Breakfast included blackberry and papaya juice. I love this place! We bid farewell to our avian and reptilian friends. There was some commotion on the other side of the dining hall. Our waiter, like other Ticos always eager to point out cool things to us gringos, motioned us to come over. There was a caiman sunning himself just on the other side of the river. He also gave thumbs up to Monteverde’s ranarium and butterfly garden; even though he had never been to Monteverde, he learned about them from the hotel’s tour leader. Later on we would concur.
Next stop was going to be either the spectacular Catarata Rio Fortuna, or a wildlife refuge. I’ve already seen the former and the phrase “wildlife refuge” was like trigger words for Kate, so the decision was easy. Caño Negro Wildlife Refuge is in Los Chiles, roughly 70km straight up Highway 35. The road was very good, courtesy of the US Army Corps of Engineer who built them in the 1980s to support the Nicaragua Contra War. The road ran through endless plantation lands, mostly pineapple but also some other crops we couldn’t identify.
Los Chiles is almost right up against the Nicaragua border. We followed vague signs to end up at the “harbor”, which was really just a small dock. While there were lots of colorful river boats being moored, this must not have been peak season because we were the only tourists around, gringo or non-gringo. A Tico who must have been some sort of coordinator moseyed over. He didn’t speak any English so more broken Spanish ensued. We inquired about the “barco” and he wanted $80 total for a 3-hour boat tour. “Mas barato?” “No…” “Sesenta?” “(Thinking) Ok, setenta” “Sesenta cinquo?” “Bueno”. We were told to pay about $4 for some sort of municipal fee to another guy who sat a small desk by the bathroom. He also said, “I watch your car”. Good to hear!
Our guy got on the mobile and told us to wait for “el capitán” who were to arrive in 10 minutes. Not long after a boy who looked no older than 14 pulled up on his mountain bike. They had an exchange and the kid went down to a boat tied up at the dock. We looked at each other. The captain! We paid the guide about 33000 colones, using an exchange rate that was a little high but which made it easier to pay in cash.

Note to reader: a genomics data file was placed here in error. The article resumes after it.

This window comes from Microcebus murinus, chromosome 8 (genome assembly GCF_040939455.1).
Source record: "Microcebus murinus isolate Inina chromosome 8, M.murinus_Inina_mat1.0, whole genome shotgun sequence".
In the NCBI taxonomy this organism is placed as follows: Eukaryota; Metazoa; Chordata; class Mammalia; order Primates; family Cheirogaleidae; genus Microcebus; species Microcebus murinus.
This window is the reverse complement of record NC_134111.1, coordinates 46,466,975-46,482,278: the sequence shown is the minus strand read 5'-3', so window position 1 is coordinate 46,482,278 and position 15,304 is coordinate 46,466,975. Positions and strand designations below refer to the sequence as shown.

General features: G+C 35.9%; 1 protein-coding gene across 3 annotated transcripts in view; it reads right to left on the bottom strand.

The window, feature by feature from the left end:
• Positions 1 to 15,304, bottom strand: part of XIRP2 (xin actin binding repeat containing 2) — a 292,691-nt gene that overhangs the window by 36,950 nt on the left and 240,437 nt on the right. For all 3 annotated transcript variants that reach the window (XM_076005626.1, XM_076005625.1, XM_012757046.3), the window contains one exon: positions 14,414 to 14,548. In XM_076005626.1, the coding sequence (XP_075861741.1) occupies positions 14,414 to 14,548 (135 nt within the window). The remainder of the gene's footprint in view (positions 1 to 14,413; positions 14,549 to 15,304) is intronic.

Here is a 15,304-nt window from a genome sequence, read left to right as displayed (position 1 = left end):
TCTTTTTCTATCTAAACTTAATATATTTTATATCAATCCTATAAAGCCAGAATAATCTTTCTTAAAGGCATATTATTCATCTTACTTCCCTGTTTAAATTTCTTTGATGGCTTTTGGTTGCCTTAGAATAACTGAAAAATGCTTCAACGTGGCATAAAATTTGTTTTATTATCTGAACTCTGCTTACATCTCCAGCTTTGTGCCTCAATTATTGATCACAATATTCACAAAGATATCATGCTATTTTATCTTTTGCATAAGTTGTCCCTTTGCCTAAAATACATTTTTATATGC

Our kid captain was particularly adept at locating things we wouldn’t have noticed. He would slow the boat down and pull up to some bush, motioning and speaking in staccato Spanish. Luckily we didn’t have to resort to the phrasebook, but only looked at what he was pointing. This river is known to be teeming with wildlife and we were not disappointed. Soon we spotted anhingas, also known as snakebirds for their long, snake-like necks, prehistoric-looking kingfishers, some sort of ibis, green geckos, herons and caimans! Dark shapes with dangling arms high among the branches turned out to be howler monkeys taking a nap. We even saw some humans, swimming in caiman-infested water. Yikes. Gradually we also got better. Kate spotted a caiman lying among some logs which the captain completely failed to notice. We cut the trip short after 2 hours because there was still a long trip ahead, but we saw plenty. Unfortunately, we didn’t try the chilies in Los Chiles.
Driving back the way we came, we decided to grab a late lunch in La Fortuna. Bypassing the fancy restaurants with English names, we went to a soda at the edge of town. It was pricier than the other soda we went to, but the food was excellent. We each had 2 glasses of fresh mango juice. I couldn’t get enough of this stuff.
The sun was going down around 5pm, and the specter of driving to Monteverde on rugged terrain loomed large. The drive along the Lake Arenal at sunset was beautiful, but we got to Tilaran as fast as as we could on paved road. Rather than reaching Highway 1, we decided to cut across to Monteverde. On my last trip, the worst road I drove on was that to Rincón de la Vieja National Park. This road was just as bumpy and the darkness made it worse. It was also so steep in some places that we had to downshift to first gear. A couple of times the road looked like it was washed out, with water rushing down a big jagged hole in the middle. My mind went through visions of the car plunging over a steep, pitch-black cliff. Still, the little Suzuki that could managed to pull through. We made it to Monteverde with all the pieces in tact, albeit with a numb lower body.
Everything in this resort was huge. The ceiling on the ground floor must be 30 feet high. We had dinner in a cavernous restaurant and wondered whether the Coopers made it over the mountains.